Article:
JD: What was the Client’s brief?
JS: House with a Villa Silhouette, is a house after the Christchurch earthquakes. The brief replaces one creative home with another, the new silhouetting the old, reminding and resettling. It is not about re-starting, for although the previous house was felled by the earthquakes, the owners bring with them, furniture, memories, and a way of living from their former villa.
The House with Villa Silhouette in the evening
JD: To design the master-plan, how many brainstorming sessions were held?
JS: The design really started with getting to know our clients, how they live, what was important to them and their site. The site steeply faces away from the Sun, looking out South over the Lyttleton Harbour. The former villa had, over many years been altered to gain more light, more view and become easier to live in, so early design investigations and discussions looked to establish a way of learning from the old villa to inform the new house.
The first few meetings importantly looked at, what had changed in life after the earthquakes, both physically and emotionally. What does building a new house means and what needs to be different? We looked for opportunities, but remembered the past.
Master-plans of the Old and the New
Initial Sketch of the Building
JD: What were the major challenges faced by your team, while designing the project?
JS: The most important thing to solve was the notion of establishing a way to resettle, rather than re-start. We needed a way of bringing the owners’ pre-earthquake life to the new house.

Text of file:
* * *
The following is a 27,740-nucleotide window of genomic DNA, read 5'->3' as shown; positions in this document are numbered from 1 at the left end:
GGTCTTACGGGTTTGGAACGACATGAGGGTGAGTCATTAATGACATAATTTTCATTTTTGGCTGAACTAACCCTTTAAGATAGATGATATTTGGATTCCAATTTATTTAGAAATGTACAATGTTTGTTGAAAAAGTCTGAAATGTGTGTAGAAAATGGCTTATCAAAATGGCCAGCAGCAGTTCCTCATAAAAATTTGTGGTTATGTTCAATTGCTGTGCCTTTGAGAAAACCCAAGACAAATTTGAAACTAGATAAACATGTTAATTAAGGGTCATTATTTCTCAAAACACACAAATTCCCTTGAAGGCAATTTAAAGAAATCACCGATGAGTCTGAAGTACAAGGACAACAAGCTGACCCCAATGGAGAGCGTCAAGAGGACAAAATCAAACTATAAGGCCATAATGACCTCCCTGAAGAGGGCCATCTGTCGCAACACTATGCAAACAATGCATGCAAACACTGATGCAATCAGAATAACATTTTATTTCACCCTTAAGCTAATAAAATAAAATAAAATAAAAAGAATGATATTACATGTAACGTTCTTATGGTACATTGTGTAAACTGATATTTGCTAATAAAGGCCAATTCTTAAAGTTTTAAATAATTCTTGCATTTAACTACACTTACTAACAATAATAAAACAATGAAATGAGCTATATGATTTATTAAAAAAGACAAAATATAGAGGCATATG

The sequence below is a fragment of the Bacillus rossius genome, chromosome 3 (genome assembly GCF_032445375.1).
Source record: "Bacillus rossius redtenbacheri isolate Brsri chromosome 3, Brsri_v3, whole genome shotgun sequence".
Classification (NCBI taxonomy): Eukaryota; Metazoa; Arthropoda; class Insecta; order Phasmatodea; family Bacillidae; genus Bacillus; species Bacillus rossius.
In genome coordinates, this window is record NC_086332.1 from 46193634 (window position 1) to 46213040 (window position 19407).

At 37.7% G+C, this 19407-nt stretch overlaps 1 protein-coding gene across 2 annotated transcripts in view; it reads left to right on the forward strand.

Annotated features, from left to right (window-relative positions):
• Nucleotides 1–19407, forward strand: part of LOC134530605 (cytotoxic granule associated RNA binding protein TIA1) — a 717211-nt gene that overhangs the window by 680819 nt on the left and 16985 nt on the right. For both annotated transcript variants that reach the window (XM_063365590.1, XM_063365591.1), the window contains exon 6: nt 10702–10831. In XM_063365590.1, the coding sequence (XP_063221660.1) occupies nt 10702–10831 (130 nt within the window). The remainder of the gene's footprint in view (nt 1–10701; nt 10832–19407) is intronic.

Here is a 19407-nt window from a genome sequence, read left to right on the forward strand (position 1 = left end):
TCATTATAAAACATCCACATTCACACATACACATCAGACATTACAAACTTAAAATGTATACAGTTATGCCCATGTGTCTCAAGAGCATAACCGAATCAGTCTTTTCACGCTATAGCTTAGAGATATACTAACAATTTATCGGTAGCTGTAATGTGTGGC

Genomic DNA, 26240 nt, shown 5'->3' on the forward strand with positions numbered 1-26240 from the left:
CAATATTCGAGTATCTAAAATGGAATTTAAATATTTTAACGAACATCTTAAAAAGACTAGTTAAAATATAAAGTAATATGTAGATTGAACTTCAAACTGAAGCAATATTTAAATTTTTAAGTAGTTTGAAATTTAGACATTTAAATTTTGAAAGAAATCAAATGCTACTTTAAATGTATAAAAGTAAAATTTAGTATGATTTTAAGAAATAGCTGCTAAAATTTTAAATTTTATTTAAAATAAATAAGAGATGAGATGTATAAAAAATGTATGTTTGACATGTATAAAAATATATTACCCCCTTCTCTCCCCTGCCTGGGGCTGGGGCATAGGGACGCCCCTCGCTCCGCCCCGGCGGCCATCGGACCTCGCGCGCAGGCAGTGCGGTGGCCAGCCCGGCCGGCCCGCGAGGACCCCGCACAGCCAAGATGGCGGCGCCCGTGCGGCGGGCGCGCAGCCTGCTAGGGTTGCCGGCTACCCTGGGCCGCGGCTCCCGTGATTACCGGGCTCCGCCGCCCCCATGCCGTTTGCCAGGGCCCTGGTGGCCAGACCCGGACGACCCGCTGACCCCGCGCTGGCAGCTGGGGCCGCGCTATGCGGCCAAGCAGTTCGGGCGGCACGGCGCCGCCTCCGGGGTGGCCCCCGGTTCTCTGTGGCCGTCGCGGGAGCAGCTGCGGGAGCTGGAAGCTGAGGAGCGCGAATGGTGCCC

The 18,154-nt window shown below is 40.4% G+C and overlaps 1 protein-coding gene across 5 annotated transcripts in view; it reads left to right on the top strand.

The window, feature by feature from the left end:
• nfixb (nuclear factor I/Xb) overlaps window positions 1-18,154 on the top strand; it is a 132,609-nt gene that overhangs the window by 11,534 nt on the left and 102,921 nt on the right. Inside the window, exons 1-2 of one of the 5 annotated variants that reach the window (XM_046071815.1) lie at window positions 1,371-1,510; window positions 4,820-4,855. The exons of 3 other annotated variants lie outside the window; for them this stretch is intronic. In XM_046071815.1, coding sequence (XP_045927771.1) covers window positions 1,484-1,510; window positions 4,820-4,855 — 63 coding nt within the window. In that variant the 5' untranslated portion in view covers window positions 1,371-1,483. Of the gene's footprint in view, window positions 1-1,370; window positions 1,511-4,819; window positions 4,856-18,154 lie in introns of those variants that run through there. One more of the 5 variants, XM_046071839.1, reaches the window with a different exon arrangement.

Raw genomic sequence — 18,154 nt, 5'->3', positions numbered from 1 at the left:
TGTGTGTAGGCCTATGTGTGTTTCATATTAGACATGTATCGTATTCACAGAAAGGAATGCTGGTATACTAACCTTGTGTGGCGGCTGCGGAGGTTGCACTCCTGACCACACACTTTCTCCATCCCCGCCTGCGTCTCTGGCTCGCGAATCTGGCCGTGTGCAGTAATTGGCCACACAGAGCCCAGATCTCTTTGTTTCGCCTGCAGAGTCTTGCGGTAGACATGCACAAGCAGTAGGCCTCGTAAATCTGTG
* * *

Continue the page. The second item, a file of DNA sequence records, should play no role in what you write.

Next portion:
So we included a trace of the old villa in shaping the new. We used the silhouette to provide all the things that the former villa had been altered to try and achieve. For example, where the villa sat square and inward, the new layers, out across the Southern view, shaping to the silhouette for light and opening to the North.
Within the silhouette, an exposed post and beam structure start and stop, and frames a greater appreciation of the everyday. Post-quake, daily quakes and small things have renewed interests, like hanging a pot plant, drying a wetsuit, following cat-tracks, etc.
JD: How did you overcome them creatively? Please elaborate.
JS: The Lyttleton, like our clients, is an incredibly creative, yet modest community. It was important, socially and aesthetically that the house be hard to find and fit within the scale and groupings of the houses on the hill.
The interiors follow this mantra with soft and merging different spaces and moments into each other. Life goes on, remaining like the Lyttleton – modest, informal, busy, and full of the same eclectic furniture and stories, as before. However, now represented and ready for more.
JD: Please specify briefly the reasons behind the major “Design Elements” incorporated in the project?
JS: The silhouette defines the house. It is formed through inverted trusses, and made legible through the timber battens, tracing the silhouette and articulating the wash of high level Northern light through the house.
Scenic Beauty from the Dining Area
The Open Kitchen and Dining Area
Another View of the Dining and Kitchen Area
A View from the Living Area
JD: How would you define the elegance in design?
JS: Architecture is not about being big, flashy or expensive. It is about people. Buildings can be soft, full of memories, be appropriate to their context and participate in life, even when new.
JD: What was the time-period of the project?